As with all our Kitchener relatives arrested at this time, Werner had to attend a police station each week after his release from Dachau until he left the country. This left the men at risk of re-arrest, which would have meant almost certain death. Our fathers, grandfathers, and uncles saw hundreds of their peers die in the concentration camps following the arrests in November 1938. This was no ‘night of broken glass’ resulting in broken shop windows: around 30,000 Jewish men and boys were arrested over these few days, and around two and a half thousand were killed or died over the following weeks and months.
Direct testimonies from victims of these arrests attest that our fathers and grandfathers were beaten and tortured from the moment of arrival in the camps.
I learned a few months ago during research for Kitchener that a frequent torture in Dachau at this time was to pinion the victim upside down and beat the soles of the feet for prolonged periods. Only then did I put this together with the debilitating pain my father endured for years whenever he walked. The doctors here never did find out what was wrong, and I don’t know if the two were connected, but I will always wonder about it.
It’s unbelievably hard to acknowledge and understand that my father – and all these men in our homes, who loved and provided for us as best they could – were physically and verbally assaulted and tortured.
It’s the hardest thing I’ve had to come to terms with, I think, in relation to learning more about this history.
And why? What was it for? Such hatred and bodily violence directed against my intelligent, gentle, quiet father.
I have to acknowledge that however much I may commit to the searches for records, and for our history, there will never be an answer that makes sense of these years of horror.
I sometimes wonder if our activity is somehow bound up in our need to find an answer for events and actions for which there simply is no explanation. From where does this hatred come, and why?
“Hier ist kein warum”
Eventually, after much letter writing, Werner was allocated a much-coveted place at Kitchener camp and the rest – thanks to all our ‘Kitchener family’ efforts – is now ‘history’. A kind, philanthropic American man who had never met Werner, and who was not a family relative, stood as his guarantor so that he could obtain his number for a US visa: we still have this man’s paperwork and tax forms among my dad’s things. And those bits of paper, gained with the help of his fraternity friends, are how my dad ‘got his place’ here.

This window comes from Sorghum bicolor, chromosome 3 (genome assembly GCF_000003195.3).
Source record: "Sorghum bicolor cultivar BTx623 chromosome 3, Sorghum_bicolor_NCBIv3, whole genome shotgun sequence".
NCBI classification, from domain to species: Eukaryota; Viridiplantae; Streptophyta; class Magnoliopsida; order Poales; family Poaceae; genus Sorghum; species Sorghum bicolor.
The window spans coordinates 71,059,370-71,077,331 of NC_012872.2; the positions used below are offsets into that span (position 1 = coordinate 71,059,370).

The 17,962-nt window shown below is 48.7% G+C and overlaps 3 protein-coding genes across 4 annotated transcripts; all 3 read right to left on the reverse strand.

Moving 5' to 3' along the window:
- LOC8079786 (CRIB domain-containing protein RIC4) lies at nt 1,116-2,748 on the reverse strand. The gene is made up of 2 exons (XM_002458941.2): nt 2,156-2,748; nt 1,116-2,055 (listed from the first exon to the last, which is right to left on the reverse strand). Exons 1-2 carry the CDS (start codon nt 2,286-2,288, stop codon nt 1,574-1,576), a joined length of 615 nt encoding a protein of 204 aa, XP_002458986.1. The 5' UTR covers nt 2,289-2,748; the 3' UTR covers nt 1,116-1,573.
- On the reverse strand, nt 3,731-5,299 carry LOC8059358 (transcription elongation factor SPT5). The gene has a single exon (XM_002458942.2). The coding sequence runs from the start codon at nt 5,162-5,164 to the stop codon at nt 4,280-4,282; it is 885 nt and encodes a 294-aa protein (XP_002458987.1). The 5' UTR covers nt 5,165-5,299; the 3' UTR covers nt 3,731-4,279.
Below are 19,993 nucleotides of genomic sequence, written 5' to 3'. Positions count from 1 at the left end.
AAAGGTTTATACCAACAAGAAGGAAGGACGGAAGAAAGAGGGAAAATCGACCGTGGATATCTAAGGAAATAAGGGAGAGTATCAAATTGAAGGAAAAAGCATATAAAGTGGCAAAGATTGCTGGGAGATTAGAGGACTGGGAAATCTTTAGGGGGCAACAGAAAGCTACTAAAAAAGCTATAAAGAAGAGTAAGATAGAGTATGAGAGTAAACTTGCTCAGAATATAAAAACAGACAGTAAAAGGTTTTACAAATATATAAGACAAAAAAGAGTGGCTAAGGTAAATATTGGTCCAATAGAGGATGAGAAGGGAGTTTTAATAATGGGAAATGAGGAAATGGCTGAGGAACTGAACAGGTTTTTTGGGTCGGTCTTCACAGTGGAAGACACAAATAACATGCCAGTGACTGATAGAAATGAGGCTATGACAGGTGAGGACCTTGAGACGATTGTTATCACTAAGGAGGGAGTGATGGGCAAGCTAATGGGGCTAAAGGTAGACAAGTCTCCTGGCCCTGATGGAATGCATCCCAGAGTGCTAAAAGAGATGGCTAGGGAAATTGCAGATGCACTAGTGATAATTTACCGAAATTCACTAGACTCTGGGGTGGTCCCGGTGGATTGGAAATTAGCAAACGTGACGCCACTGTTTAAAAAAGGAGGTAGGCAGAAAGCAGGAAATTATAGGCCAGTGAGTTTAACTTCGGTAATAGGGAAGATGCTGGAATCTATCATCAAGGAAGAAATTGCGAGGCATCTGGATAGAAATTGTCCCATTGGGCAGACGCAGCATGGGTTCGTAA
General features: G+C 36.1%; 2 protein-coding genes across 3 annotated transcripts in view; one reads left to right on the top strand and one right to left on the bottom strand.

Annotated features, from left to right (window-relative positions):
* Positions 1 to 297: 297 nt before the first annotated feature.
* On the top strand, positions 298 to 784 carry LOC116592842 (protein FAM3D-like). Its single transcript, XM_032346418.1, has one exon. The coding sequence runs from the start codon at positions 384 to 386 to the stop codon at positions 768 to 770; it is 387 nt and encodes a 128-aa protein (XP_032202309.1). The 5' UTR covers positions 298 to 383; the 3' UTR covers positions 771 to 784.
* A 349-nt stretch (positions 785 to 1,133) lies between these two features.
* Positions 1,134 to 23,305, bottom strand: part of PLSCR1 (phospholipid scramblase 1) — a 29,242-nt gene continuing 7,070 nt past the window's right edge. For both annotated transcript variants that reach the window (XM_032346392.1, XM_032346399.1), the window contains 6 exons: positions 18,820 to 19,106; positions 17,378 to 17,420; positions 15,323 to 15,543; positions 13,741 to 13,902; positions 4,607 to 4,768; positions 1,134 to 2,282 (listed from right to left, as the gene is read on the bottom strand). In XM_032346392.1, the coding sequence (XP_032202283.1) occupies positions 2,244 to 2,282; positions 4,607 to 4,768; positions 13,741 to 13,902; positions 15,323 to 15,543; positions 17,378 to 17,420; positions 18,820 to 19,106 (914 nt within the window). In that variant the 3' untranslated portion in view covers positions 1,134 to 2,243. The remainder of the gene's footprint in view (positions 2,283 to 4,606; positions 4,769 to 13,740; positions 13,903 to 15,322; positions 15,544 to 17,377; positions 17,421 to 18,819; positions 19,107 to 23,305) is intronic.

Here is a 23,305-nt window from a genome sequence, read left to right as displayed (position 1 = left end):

Werner left Germany in June 1939 and never returned. He did not speak German in our home, and he never spoke about this period of his life. He did sometimes talk about his family in the pre-war years, but never about the hardships and deprivations, and seldom about ‘the war’, except occasionally in flippant terms (“Volunteers? You, you and you!”), or poor food, or about the luggage at Kitchener being stolen by members of the British Army.
Every so often my dad had to be left alone while he did his German paperwork – his claim for his ‘pension’ under BEG legislation. It was the only time he wrote in German, as far as I know; and he was always in a terrible mood afterwards. He seemed to tackle this as a form of retribution as much as it was for the money. I don’t believe he would ever have regarded it as ‘compensation’. Not for one moment.
Pretty much all we knew about these years was that we didn’t have grandparents and we didn’t have an extended family. We vaguely knew ‘everyone’ had been killed, but we were never to talk about it or ask about it, because it would make my father ‘ill’.
As many will attest – this narrative is not unusual, and something of this kind forms a history that in one form or another is repeated across many Kitchener families.
Every family history in this context is unique, but many have similar threads running through them.
Werner didn’t marry until late in life – in 1960. And he died many years ago, when I was in my mid-twenties.
When my mother died in 2014, I inherited my dad’s suitcase of German Letters, Documents, and Photographs (and hence the categorisations on the Kitchener camp website).
I started to have the materials translated, and taught myself to put what I was finding onto a small website (the one you’re reading now), so our family could see the results. I became very involved in the history, traveling to Germany and Poland to visit archives and family sites, as many of us do.